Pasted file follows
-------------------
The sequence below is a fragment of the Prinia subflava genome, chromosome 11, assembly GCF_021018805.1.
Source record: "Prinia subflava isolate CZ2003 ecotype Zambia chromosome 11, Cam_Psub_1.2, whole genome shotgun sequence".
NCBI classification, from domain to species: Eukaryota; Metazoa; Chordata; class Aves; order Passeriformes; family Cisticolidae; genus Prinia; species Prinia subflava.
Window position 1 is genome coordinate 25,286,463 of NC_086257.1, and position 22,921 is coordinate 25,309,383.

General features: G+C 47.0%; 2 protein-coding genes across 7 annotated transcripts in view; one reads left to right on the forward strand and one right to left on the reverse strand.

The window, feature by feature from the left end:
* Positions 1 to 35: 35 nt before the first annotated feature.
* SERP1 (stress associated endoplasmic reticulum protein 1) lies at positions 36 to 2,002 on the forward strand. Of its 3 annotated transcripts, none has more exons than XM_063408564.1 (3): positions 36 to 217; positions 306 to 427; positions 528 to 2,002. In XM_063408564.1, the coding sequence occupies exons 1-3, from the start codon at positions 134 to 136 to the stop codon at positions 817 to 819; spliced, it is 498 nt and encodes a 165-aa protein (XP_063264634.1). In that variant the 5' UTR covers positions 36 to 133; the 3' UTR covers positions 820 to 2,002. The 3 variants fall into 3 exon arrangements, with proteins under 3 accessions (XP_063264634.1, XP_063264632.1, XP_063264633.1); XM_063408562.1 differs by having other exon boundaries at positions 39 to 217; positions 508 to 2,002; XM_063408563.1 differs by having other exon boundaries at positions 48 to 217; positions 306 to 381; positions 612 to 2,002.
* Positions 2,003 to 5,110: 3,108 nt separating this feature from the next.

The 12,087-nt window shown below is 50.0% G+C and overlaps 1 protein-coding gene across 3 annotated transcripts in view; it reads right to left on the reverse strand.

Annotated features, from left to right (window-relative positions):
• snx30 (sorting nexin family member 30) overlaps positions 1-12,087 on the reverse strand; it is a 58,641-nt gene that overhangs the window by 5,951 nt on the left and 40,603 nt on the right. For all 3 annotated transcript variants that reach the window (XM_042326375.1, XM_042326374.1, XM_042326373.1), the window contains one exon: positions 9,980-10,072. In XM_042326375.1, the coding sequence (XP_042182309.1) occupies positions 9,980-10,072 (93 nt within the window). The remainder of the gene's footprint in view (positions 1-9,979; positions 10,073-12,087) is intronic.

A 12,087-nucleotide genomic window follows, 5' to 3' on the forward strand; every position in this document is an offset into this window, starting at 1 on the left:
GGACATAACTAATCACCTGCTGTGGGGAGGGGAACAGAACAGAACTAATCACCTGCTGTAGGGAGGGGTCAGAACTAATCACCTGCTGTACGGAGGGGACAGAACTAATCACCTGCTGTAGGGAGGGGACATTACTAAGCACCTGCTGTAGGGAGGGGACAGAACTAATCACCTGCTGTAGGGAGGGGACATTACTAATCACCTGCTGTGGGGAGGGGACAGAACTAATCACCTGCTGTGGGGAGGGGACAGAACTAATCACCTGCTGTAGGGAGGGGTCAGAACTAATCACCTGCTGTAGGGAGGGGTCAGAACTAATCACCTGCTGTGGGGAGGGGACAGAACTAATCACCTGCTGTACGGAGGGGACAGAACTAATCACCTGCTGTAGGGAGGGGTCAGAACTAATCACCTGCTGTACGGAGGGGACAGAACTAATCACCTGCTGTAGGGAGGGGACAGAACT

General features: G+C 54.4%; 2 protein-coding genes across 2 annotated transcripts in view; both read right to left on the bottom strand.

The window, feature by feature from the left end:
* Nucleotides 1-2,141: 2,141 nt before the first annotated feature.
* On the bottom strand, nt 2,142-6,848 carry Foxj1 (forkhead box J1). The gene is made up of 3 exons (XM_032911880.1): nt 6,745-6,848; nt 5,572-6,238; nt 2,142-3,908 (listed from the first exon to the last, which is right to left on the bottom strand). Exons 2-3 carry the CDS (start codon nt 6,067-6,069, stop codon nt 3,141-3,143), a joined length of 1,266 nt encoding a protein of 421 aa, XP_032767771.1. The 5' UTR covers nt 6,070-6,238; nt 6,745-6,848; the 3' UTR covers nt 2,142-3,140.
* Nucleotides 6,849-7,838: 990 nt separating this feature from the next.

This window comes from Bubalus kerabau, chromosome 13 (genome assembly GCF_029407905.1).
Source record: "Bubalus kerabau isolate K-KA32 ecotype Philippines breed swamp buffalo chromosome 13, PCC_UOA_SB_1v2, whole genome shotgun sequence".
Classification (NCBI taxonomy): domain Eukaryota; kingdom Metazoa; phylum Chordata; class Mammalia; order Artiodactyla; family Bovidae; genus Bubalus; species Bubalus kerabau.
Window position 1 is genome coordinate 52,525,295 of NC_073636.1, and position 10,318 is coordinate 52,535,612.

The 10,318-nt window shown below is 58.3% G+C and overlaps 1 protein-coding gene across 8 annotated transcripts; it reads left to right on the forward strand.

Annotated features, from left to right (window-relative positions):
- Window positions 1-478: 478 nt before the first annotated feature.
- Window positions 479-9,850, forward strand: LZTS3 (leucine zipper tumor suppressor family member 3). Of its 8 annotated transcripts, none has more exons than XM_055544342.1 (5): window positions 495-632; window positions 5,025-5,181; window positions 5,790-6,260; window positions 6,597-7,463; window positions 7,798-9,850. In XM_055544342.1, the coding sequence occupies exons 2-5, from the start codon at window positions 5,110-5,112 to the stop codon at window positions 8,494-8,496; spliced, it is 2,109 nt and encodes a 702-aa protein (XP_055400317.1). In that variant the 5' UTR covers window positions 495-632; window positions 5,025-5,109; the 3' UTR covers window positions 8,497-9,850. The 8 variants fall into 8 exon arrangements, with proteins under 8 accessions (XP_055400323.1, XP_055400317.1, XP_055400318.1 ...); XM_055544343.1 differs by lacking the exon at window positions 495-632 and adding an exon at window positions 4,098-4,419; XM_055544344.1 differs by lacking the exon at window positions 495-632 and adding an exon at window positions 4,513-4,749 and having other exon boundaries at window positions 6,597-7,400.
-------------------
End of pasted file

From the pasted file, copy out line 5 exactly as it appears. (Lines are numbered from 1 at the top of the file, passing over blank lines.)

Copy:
General features: G+C 47.0%; 2 protein-coding genes across 7 annotated transcripts in view; one reads left to right on the forward strand and one right to left on the reverse strand.